"Balancing" or "matching" two variable autotransformers (stacked)

Thread Starter

oidium45

Joined Apr 24, 2010
138
Hello,
I have a powerstat 136BU-2 variable autotransformer. I took it apart, cleaned it up and built an enclosure. It has occurred to me that there may be a need to balance or match the pair for the rare occasion where I may want to use them together. Does anyone have data on how to properly accomplish this? Is it even necessary? The output voltages of each section appear to be pretty close. Within 0.1V or so of each other.
 

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crutschow

Joined Mar 14, 2008
27,231
If by "use them together" you mean connect the outputs in parallel, that's generally not a good idea.
If one output voltage is slightly different from the other, then a large circulating current will flow in their windings.
And if the two outputs get somehow out-of-phase, very large currents will flow, even if their voltages are the same.
 

Thread Starter

oidium45

Joined Apr 24, 2010
138
If by "use them together" you mean connect the outputs in parallel, that's generally not a good idea.
If one output voltage is slightly different from the other, then a large circulating current will flow in their windings.
And if the two outputs get somehow out-of-phase, very large currents will flow, even if their voltages are the same.
That was my concern. After doing some research it appears there is a choke that can be purchased to resolve that issue. The intent was to either run series or parallel depending upon needs.
 

Hymie

Joined Mar 30, 2018
976
It strikes me that the variac you have is for use on (to generate) a split anti-phase systems often found in the USA, supplying a 240V phase to phase voltage (allowing adjustment of the 240V).
 

Delta Prime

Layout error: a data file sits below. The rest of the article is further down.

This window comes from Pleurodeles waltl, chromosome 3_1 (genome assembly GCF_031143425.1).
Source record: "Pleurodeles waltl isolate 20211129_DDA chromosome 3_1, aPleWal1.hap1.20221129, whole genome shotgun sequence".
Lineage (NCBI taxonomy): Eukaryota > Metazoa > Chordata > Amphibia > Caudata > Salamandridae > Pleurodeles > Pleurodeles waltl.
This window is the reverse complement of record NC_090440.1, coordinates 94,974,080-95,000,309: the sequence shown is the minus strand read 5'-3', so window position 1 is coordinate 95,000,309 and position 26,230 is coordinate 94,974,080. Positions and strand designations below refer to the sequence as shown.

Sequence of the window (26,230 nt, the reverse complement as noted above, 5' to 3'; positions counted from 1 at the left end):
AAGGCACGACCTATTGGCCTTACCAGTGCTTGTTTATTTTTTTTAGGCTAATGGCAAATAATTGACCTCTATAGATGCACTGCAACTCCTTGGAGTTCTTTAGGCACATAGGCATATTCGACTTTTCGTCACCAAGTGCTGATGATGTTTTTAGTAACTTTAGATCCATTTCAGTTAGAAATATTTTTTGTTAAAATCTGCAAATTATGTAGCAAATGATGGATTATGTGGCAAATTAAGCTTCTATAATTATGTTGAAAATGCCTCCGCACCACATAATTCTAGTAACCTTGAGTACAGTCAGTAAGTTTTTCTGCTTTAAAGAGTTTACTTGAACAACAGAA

Joined Nov 15, 2019
1,022
Hello there :)
If one output voltage is slightly different from the other, then a large circulating current will flow in their windings.
The 'circulating currents' you speak of are a form of reactive load.
Ideally, with identical output voltages and identical internal impedances,
any reactive load supplied by the system is split equally between the
sources. And if there is no reactive load at all, then their would be no
reactive current (i.e. 'circulating current') flowing between the units
After doing some research it appears there is a choke that can be purchased to resolve that issue.
How would that work?
Chokes have the disadvantage that the final output voltage has poorer
regulation, because as load on the bank increases, the voltage drop on the
chokes causes the output voltage to drop more than if they weren't there. A
balancing transformer can have low inductance so the voltage
won't drop as much with applied load, yet still limit circulating currents.
By putting a balancing transformer in series with both variacs, any phase
di fference in variac output voltages cause circulating currents as before.
But the currents themselves cause the final output voltages to match through
both the internal reactance drop as before, but now also the balancing
transformer. The transformer forms a sort of 'proportional feedback' such
that a much smaller current is needed to bring the two final outputs equal;)
For the thread starter ...FYI Auto transformers used in parallel must be ganged together.
 

crutschow

Joined Mar 14, 2008
27,231
The 'circulating currents' you speak of are a form of reactive load.
I'm referring the current that flows in the secondaries of two transformers in parallel when one has an output voltage higher than the other.
That current, I believe, is determined by the voltage difference divided by the total secondary winding resistance, so that would not be reactive.
 

Delta Prime

Joined Nov 15, 2019
1,022
Hello there sir. :)
That current, I believe, is determined by the voltage difference divided by the total secondary winding resistance, so that would not be reactive.
So if the two transformer secondaries are slightly different voltages, and
the final output voltage of both circuits must be the same (they are
directly connected), then the voltage drop in the internal reactances must
be different. For that to be true, the two variacs' internal reactances
must have different current flows, hence 'circulating currents'.;)
 

crutschow

Joined Mar 14, 2008
27,231
Hello there sir. :)

So if the two transformer secondaries are slightly different voltages, and
the final output voltage of both circuits must be the same (they are
directly connected), then the voltage drop in the internal reactances must
be different. For that to be true, the two variacs' internal reactances
must have different current flows, hence 'circulating currents'.;)
Sorry but that does not make sense to me.
What "reactances" are you referring to?
And the current flow in both secondaries would necessarily have to be the same with no load, so how can they be different? :confused:
 
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